Coordinated efforts by stakeholders helped curb piracy
London: Noting that coordinated actions by independent players including India have helped enhance security of cargo vessels in the Gulf of Aden, the European Naval Force (EUNAVFOR) feels that more assets should be deployed by stakeholders to curb piracy at high seas.
Unlike the European forces and the NATO, India along with Russia, China and Japan operates independently there and recently started coordinating their patrols to provide security cover to more number of ships passing through the pirate-infested waters.
The EUNAVFOR, which operates a fleet of at least four warships under Operation Atalanta in the Gulf of Aden, has now been granted permission by the European Union to destroy pirate logistics bases situated along the Somali coastline without putting their boots on the ground.
Around 25 warships from various countries and groups operate in the vast region of 2.5 million square miles and "more warships there will be a bigger deterrent" against pirates, EUNAVFOR Operation Commander Rear Admiral Duncan L Potts told a group of Indian reporters here.
He was asked if the EUNAVFOR wanted India and other independent players to deploy more assets there. The officer said warships of India, China and Japan have started coordinated escort patrols of cargo vessels, which has helped in optimum utilisation of resources available for fight against the scourge.
The warships of India and other two countries coordinate under the Shared Awareness and Deconfliction (SHADE) arrangement of the EU under which all other forces deployed there keep each other updated through real time sharing of intelligence.
Indian forces have been deployed in the Gulf of Aden from October 2008 and operate independently there. India has been advocating for a UN-led operation there but the EU and America-led Navies have been continuing there on their own.
Potts said after naval forces started concentrating on the Gulf of Aden, Somali pirates have started carrying out attacks in the Northeast Indian Ocean Region which leaves vast areas "uncovered".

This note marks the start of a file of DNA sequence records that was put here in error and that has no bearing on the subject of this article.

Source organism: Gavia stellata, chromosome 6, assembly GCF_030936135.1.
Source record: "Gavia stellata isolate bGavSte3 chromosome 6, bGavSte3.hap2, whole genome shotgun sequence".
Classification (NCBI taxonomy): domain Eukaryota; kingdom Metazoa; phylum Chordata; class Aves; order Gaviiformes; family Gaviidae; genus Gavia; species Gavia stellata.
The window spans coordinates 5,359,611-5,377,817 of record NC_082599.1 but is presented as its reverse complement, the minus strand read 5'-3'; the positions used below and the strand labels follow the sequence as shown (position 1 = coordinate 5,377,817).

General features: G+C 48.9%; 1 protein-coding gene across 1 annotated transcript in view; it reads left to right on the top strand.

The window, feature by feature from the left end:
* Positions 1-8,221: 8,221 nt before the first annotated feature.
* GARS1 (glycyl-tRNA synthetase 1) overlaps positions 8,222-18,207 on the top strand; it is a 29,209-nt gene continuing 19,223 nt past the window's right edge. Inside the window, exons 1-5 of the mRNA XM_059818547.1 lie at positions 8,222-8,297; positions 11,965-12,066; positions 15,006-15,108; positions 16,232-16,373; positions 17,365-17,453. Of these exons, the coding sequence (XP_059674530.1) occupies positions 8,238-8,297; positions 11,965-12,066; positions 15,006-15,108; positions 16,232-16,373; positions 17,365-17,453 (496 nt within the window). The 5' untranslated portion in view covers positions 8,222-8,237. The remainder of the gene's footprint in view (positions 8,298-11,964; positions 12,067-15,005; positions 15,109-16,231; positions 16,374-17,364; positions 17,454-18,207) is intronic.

He said the EU has granted permission to its naval forces deployed mainly to provide security to World Food Programme (WFP) to destroy the logistic dumps and bases of Somali pirates along the Somali coast. "We were granted the permission about two weeks back and an extension of two more years to continue this Operation Atalanta there but we will be careful enough to not put our boots on ground there," the Rear Admiral said.
He said the aim of this policy is to create a disruption in the business model of pirate groups who are making little investments to earn huge benefits without the involvement of much risk.
EU officials said work was also being initiated to strengthen the coast guards and judicial systems of Somalia`s neighbouring countries such as Tanzania, the Seychelles, Kenya and Djibouti so that they can bring to justice the apprehended pirates. They said Somali troops belonging to the Transitional Federal Government (TFG) were also being provided training so that they can also take up the task of providing security and act as deterrence against youth joining ranks with the pirates.
Rear Admiral Potts said the EU forces are also employing assets such as maritime patrol aircraft and unmanned aerial vehicles (UAVs) to keep an eye on pirate activity in the region to get smart intelligence about pirates. He said this year so far 27 piracy-related incidents have taken place in six of which pirates were successful and nine were disrupted by the warships of the EUNAVFOR.
The EUNAVFOR gets its warships and aerial platforms for operations from countries including Belgium, The Netherlands, Norway, Portugal, Sweden, The United Kingdom, Spain, Italy and Luxembourg.